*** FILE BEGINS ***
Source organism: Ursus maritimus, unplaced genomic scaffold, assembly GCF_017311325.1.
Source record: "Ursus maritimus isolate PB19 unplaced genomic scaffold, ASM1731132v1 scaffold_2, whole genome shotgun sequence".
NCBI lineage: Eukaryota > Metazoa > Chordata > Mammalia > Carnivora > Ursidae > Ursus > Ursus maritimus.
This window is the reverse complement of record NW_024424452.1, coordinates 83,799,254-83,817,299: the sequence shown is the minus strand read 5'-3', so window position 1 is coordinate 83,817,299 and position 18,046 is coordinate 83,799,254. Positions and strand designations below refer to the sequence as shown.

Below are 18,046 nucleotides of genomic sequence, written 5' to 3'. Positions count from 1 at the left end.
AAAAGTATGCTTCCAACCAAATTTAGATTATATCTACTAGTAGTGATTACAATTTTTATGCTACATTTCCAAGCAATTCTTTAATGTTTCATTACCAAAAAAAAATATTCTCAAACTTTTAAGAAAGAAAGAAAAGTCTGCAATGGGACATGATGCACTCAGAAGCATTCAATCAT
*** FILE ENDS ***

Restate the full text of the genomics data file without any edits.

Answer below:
Source organism: Ursus maritimus, unplaced genomic scaffold, assembly GCF_017311325.1.
Source record: "Ursus maritimus isolate PB19 unplaced genomic scaffold, ASM1731132v1 scaffold_2, whole genome shotgun sequence".
NCBI lineage: Eukaryota > Metazoa > Chordata > Mammalia > Carnivora > Ursidae > Ursus > Ursus maritimus.
This window is the reverse complement of record NW_024424452.1, coordinates 83,799,254-83,817,299: the sequence shown is the minus strand read 5'-3', so window position 1 is coordinate 83,817,299 and position 18,046 is coordinate 83,799,254. Positions and strand designations below refer to the sequence as shown.

Below are 18,046 nucleotides of genomic sequence, written 5' to 3'. Positions count from 1 at the left end.
AAAAGTATGCTTCCAACCAAATTTAGATTATATCTACTAGTAGTGATTACAATTTTTATGCTACATTTCCAAGCAATTCTTTAATGTTTCATTACCAAAAAAAAATATTCTCAAACTTTTAAGAAAGAAAGAAAAGTCTGCAATGGGACATGATGCACTCAGAAGCATTCAATCAT